The people who operated the fish hatchery were used to having small-time criminals working off their community service obligations, which were mostly for traffic violations and other minor crimes. It was a little unusual for a violent madman like myself to be assigned there, but fortunately the hatchery men weren't privy to the nature of my charges. They treated me like I was any other mild-mannered misdemeanor-maker, which is to say with respect and kindness. It was quite a tonic for my psyche after months of having prosecutors, my father and even myself telling me I was a bad person.
The bulk of the work consisted of cleaning the long, shallow concrete tanks where the tiny hatchlings matured until they were big enough to be transplanted to lakes all around the state. The tanks had a constant current flowing through them. The fish spent most of their days just swimming in place against the current. I put on a pair of hip waders, lowered myself into a tank and then just walked up and down its length with a wide squeegee on a long handle. All I had to do was loosen the gunk that collected on the bottoms of the tanks so that it could flow out with the water at the downstream end. I had to shuffle along without lifting my feet so as not to crush the little fishies, especially in the tanks with the youngest hatchlings.
The bigger fish were in less danger of being stepped upon, but they were a little harder to walk amongst because they took up more room, and were big enough to bump your feet about when they got riled up – which the appearance of a bipedal giant in their realm tended to do. Under normal circumstances, they tended to stay away from me, but the thing that really got them excited was feeding time. Periodically throughout the day, one of the hatchery workers would drive up and down between the tanks in a strange vehicle which blew tiny food pellets into the tanks. If I was in the water at that moment, I had to turn away and shield my eyes. It was quite a sight to see the moving spray of pellets breaking the surface of the water, followed immediately by a furious boiling caused by thousands of hungry fish in a feeding frenzy. The big fish temporarily forgot their fear of me in their rush to gorge themselves. I sometimes felt like I might be swept off my feet. I dreaded to think what might happen if my delicious flesh should happen to land in the water with the ravenous hoards.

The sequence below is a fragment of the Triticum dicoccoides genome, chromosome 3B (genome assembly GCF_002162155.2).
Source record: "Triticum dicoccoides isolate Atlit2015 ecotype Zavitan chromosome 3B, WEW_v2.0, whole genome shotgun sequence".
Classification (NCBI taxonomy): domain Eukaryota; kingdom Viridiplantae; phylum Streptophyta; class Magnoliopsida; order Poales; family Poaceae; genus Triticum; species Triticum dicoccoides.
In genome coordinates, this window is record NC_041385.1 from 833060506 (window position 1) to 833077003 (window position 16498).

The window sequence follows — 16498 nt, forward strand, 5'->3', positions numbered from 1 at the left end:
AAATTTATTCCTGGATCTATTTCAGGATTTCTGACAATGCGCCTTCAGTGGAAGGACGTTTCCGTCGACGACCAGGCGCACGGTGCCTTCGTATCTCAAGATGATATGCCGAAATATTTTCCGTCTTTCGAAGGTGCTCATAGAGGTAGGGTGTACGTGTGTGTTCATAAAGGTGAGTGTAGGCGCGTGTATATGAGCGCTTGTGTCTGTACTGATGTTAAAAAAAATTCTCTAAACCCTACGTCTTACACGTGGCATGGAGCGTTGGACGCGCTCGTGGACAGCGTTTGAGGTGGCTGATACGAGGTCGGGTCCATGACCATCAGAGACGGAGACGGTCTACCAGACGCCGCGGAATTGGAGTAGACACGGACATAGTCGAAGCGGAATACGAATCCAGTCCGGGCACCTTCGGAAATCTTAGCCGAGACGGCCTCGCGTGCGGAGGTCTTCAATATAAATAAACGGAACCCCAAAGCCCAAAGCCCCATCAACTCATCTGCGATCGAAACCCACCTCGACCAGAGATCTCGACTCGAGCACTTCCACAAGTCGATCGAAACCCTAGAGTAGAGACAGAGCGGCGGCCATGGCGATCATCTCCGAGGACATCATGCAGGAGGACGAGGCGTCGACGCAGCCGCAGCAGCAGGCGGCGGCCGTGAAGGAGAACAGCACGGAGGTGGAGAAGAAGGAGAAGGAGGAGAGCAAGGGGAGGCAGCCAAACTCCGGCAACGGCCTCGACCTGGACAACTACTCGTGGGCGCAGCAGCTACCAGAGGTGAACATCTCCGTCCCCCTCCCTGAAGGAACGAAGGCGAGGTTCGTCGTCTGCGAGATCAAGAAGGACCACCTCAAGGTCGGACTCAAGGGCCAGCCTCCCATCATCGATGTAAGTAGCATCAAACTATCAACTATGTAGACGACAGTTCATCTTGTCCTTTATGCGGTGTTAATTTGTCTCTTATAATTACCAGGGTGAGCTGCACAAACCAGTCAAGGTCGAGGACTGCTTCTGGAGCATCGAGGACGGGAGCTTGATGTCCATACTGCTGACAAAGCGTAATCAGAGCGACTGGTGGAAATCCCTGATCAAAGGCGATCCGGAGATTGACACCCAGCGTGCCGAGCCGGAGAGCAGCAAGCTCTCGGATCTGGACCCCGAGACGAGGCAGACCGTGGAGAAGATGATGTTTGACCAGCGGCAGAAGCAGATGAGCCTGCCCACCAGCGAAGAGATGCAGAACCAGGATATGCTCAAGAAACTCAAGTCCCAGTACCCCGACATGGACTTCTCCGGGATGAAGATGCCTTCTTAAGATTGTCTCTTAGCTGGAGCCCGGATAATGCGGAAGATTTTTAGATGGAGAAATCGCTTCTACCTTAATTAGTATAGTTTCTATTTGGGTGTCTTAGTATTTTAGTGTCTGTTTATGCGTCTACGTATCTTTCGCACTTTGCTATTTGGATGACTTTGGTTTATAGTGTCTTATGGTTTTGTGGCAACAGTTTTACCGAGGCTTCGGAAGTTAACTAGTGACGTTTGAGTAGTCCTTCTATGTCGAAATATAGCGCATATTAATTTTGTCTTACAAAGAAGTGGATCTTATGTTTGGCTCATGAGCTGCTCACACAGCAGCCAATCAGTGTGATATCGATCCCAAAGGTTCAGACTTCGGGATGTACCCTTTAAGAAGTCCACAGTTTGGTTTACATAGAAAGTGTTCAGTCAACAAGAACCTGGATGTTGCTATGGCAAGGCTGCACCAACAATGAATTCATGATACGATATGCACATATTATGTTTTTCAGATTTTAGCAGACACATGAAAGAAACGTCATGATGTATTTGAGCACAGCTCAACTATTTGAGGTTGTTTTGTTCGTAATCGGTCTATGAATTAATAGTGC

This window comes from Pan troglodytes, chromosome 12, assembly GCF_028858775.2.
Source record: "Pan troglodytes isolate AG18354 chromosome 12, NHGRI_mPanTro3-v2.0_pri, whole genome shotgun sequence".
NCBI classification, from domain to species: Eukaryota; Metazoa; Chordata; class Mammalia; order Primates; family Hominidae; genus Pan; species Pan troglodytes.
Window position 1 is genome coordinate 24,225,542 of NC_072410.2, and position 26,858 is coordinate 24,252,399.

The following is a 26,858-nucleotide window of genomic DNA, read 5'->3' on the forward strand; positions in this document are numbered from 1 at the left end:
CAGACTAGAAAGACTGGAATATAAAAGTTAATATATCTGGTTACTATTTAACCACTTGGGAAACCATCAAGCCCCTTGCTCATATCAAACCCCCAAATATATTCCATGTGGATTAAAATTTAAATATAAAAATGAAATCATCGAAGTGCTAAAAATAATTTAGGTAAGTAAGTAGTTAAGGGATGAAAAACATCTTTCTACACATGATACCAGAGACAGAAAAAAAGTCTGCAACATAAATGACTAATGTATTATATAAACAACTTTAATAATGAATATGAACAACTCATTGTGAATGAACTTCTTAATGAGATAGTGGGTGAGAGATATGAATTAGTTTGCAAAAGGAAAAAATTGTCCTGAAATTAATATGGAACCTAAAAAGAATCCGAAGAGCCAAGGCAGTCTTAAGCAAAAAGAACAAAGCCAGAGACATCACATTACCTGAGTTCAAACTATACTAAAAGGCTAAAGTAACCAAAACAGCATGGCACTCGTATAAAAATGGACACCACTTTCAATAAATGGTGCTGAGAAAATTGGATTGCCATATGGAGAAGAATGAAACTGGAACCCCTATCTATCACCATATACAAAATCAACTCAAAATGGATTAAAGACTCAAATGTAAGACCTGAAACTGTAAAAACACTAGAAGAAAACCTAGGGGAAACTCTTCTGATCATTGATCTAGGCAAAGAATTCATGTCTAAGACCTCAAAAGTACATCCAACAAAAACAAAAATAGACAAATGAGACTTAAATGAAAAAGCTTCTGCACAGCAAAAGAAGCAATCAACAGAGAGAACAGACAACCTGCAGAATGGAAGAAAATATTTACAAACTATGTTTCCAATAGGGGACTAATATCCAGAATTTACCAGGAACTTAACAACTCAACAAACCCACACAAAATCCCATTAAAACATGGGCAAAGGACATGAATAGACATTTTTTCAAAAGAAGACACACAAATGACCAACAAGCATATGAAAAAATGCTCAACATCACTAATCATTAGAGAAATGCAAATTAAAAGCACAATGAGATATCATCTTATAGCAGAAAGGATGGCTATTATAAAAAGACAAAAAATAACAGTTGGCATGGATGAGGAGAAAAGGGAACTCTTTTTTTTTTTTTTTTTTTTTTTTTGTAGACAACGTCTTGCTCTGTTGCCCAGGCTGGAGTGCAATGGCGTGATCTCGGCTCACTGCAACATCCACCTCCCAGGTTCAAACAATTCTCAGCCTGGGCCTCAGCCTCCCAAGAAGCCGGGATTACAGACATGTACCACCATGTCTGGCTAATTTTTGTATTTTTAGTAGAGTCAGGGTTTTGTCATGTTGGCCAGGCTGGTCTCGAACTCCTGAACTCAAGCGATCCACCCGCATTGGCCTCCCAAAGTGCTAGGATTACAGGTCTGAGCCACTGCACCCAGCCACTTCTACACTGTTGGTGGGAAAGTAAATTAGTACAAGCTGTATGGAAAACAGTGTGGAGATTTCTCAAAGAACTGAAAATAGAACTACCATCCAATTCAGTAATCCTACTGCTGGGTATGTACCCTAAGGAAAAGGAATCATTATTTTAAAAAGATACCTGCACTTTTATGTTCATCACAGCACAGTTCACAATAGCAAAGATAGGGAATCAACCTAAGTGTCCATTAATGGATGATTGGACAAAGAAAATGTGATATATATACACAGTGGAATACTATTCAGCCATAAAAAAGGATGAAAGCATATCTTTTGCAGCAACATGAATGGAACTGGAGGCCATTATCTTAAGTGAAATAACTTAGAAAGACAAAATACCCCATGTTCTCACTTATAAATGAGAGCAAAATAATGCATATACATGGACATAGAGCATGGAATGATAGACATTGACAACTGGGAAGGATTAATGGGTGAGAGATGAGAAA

After a few weeks, the physical portion of my debt to society was paid in full, and I rather reluctantly said goodbye to the friendly fish wranglers. That wouldn't have been a bad job to have for money. I then settled into a dull routine of having to report monthly to a probation officer. For the first couple of months I had to appear in her office in person, then just a phone call was sufficient until the year was up. And that was about it for my life of crime. Unfortunately, now that my community service was completed, I had to face the grim prospect of attending college and staying with my father in West Sac.
I went through the motions of enrolling for classes, and I even attended a few. I had only skipped a class once when I was in high school, and I got a fair amount of grief for it, but it became a regular habit in community college, because they don't call your parents. I found a lonesome spot at the top of a fire staircase in a corner of some campus building. I never saw anyone else up there, but I knew some unknown number of scrutiny-avoiders were using it, because I often found “roaches” on the stairs, and not the kind that scurry about on six legs – which is good, because I would gather them up and assemble them into a new tobacco alternative stick. Reduce, reuse, recycle, you know.
One week, my father left me alone in the trailer. He was accompanying my mom on one of her group trips with other aspiring artists (read: bored, middle-aged women with disposable income), usually lead by Richard Yip, a reasonably famous artist of the day. My parents had apparently decided I could be trusted to fulfill my obligations. Oh, poor, deluded fools.
I continued to make a stab at being a college student, but I was becoming more and more depressed. One day, after I rode my bike back “home”, I lay down upon my bed in the trailer and turned on the TV, when I should have been studying. I didn't even eat – I just stared at the television with unseeing eyes until late that night, when I fell asleep. The next day I didn't bother to go to school. I had decided to face my parents' wrath and tell them of my decision that college just wasn't for me.
Surprisingly, my dad didn't seem particularly disturbed, but my mother threw up her hands and yelled, “I guess I'm never going to have a child who's going to be a doctor or a lawyer!” I was surprised – I didn't know my mother was Jewish! Badum-tish. Seriously, though, I hadn't been aware that my mom had held these hopes for her children. I was a little sorry to be the last in a four-part line of disappointments, but at least I could take some comfort in not being the only disappointment.
Once again, I was back in my parents' home in O-Town and in need of work. This just wouldn't do. The chances of finding employment seemed good. After all, I hadn't yet come close to exhausting my opportunities, even in an economically depressed area like Butt County. This time, I was uncharacteristically motivated by the strong desire to get out of my ancestral home. I embarked upon an unorthodox method of job search, but that's a story for another chapter.